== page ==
Slicing Roles, Stifling Careers

Recently, I had an opportunity to meet many test engineers from a large IT services company. These were 0-5 years experienced engineers. Here are a few comments I heard multiple times:

I am in performance testing and I don’t know about manual testing

I only write automation scripts (execution and reporting is done by other roles) so I don’t know about how the system performed in final results

I was at loss for words at times. I know that IT services companies need to drive down their costs (since they find it too hard to move up the value chain of IT projects) and slicing job roles is one way of doing this. But it was first time for me to talk to people who worked in such fine slices of roles.

Writing scripts, but not knowing about how the system performed? Calling yourself tester and not knowing manual testing? What kind of workforce are we creating? Where is the well-rounded test engineer who is supposed to be the customer advocate in the engineering team? Where is the omniscient test engineer who is supposed to be the go-to person even for the dev team regarding all the functionality of the system?

To be clear, this is not only test team within an engineering team. Similar role slicing is happening within development, project management and other teams. This reduces cost in the same way assembly lines reduced cost of production in manufacturing sector – put all the intelligence in the line (process design) and reduce the dependency on the quality of personnel (or as Henry Ford is alleged to have said “Why is it every time I ask for a pair of hands, they come with a brain attached?”). Resources become eminently replaceable, don’t require training, and hence wages can be reduced.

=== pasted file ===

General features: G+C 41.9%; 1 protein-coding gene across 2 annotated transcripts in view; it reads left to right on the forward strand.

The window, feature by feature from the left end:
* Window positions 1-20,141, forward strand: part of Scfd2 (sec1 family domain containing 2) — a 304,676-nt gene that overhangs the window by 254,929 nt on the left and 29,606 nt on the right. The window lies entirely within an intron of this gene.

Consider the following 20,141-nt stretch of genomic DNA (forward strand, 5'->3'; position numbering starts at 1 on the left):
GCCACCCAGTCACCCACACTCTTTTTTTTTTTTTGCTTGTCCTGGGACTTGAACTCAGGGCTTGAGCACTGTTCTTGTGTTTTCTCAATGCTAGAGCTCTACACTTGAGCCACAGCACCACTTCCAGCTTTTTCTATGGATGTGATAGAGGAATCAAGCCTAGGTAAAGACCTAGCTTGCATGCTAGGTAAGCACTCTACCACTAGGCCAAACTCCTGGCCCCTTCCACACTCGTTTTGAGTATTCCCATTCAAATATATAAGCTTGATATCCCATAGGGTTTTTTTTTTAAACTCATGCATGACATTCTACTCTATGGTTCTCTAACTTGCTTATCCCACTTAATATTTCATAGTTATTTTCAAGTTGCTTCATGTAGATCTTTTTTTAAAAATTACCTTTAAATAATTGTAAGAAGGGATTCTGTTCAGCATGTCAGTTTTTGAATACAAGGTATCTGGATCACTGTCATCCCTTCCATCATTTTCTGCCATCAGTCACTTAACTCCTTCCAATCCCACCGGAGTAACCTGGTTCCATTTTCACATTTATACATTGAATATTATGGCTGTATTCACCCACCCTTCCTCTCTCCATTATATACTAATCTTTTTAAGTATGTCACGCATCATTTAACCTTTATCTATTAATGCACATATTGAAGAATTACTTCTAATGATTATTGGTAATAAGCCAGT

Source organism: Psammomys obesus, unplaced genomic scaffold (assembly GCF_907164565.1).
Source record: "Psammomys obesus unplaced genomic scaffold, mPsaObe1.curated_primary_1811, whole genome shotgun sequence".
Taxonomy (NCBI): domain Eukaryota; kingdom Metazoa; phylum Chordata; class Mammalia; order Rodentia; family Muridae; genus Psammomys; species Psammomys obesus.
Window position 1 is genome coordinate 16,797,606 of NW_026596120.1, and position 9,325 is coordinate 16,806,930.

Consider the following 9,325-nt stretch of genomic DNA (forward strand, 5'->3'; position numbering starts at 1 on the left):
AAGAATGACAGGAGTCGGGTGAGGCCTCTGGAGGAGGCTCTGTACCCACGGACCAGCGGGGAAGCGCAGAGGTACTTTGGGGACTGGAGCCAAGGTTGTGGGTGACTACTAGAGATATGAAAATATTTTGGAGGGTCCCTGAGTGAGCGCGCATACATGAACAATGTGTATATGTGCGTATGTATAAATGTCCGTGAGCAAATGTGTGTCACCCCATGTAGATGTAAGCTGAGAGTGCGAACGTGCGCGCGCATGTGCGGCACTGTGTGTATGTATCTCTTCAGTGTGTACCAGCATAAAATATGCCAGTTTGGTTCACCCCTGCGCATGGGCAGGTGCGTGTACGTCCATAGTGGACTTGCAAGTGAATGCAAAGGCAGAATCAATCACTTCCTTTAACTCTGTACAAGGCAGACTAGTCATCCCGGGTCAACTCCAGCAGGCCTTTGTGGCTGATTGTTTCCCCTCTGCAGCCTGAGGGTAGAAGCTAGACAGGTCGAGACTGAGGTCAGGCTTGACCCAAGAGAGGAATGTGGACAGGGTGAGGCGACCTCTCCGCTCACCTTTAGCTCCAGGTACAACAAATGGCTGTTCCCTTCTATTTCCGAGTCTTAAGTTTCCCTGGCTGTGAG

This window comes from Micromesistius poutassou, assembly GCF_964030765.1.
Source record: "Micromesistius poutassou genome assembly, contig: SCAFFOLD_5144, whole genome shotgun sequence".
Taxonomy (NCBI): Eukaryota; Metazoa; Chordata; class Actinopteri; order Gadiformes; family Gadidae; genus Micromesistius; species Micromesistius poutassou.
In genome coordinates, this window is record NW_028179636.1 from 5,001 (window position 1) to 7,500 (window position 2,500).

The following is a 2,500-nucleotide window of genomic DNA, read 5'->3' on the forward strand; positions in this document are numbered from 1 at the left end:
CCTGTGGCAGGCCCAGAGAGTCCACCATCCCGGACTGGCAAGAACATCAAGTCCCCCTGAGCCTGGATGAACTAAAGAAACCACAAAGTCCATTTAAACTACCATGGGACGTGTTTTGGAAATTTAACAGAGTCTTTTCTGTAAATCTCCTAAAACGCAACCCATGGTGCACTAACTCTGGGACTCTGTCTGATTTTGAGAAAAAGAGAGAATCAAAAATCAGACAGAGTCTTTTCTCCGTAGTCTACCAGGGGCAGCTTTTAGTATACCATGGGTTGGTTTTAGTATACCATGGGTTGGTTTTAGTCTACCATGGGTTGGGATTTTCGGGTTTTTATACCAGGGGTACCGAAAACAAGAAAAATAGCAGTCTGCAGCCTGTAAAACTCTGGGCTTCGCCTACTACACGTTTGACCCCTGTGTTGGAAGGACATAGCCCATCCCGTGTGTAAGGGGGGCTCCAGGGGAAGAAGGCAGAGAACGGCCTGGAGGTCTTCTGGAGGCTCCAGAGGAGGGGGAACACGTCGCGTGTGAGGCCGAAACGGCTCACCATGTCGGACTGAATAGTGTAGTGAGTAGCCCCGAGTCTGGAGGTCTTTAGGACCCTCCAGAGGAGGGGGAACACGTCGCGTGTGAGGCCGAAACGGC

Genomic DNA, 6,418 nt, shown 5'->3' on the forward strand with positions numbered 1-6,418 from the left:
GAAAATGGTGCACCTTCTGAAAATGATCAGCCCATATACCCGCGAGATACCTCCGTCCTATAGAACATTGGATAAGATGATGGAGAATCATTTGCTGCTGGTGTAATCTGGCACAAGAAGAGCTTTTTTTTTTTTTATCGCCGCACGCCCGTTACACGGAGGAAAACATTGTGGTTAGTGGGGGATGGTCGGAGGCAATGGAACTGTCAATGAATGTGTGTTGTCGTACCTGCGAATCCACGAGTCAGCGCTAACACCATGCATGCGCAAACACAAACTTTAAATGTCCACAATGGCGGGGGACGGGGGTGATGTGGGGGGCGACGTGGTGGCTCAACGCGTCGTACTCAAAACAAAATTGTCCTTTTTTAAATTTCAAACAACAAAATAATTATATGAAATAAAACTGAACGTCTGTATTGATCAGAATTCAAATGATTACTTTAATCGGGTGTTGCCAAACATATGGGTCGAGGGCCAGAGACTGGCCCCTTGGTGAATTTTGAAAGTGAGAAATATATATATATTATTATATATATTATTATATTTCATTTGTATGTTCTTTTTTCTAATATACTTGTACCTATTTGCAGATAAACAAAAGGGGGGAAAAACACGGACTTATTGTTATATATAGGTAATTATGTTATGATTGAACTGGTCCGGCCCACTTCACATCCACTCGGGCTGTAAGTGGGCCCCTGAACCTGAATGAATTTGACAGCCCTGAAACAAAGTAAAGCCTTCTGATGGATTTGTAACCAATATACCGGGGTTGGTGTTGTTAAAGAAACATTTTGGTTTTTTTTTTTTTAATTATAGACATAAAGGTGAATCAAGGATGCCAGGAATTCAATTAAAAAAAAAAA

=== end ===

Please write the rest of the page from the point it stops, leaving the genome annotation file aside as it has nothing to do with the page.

I pity those who get slotted in these slices of roles and think they are making a career by sticking to a well-known company. They don’t realize that they have stopped learning, that too so early in their career. At least in 0-5 years of a career, the goal must be to try out as many career opportunities as you can, learning a lot on the way, before taking a role which puts you in a silo (read climbing the wrong hill for a great analogy from computer science).

I also pity the companies – it is very hard to take this bunch of employees and develop them into next set of leaders and managers. While I am sure many companies are trying to give their employees enough knowledge through training, interactions etc., there is really no substitute to on-the-job learning. While this approach to software delivery is laudable from cost cutting perspective, it can’t build long term success.

If you are in one of these roles, reflect on your career path carefully: you may be hurting your career growth much more than you think. If you are not sure, ask yourself 3 questions:

  1. Have I learned new skills (other than maybe new domain because of new project) over last 3-6 months?
  2. Do I understand a lot about various aspects of the software I am working on?
  3. Do I know enough about the work being done by those who depend on my work, as well as whose work I depend on?



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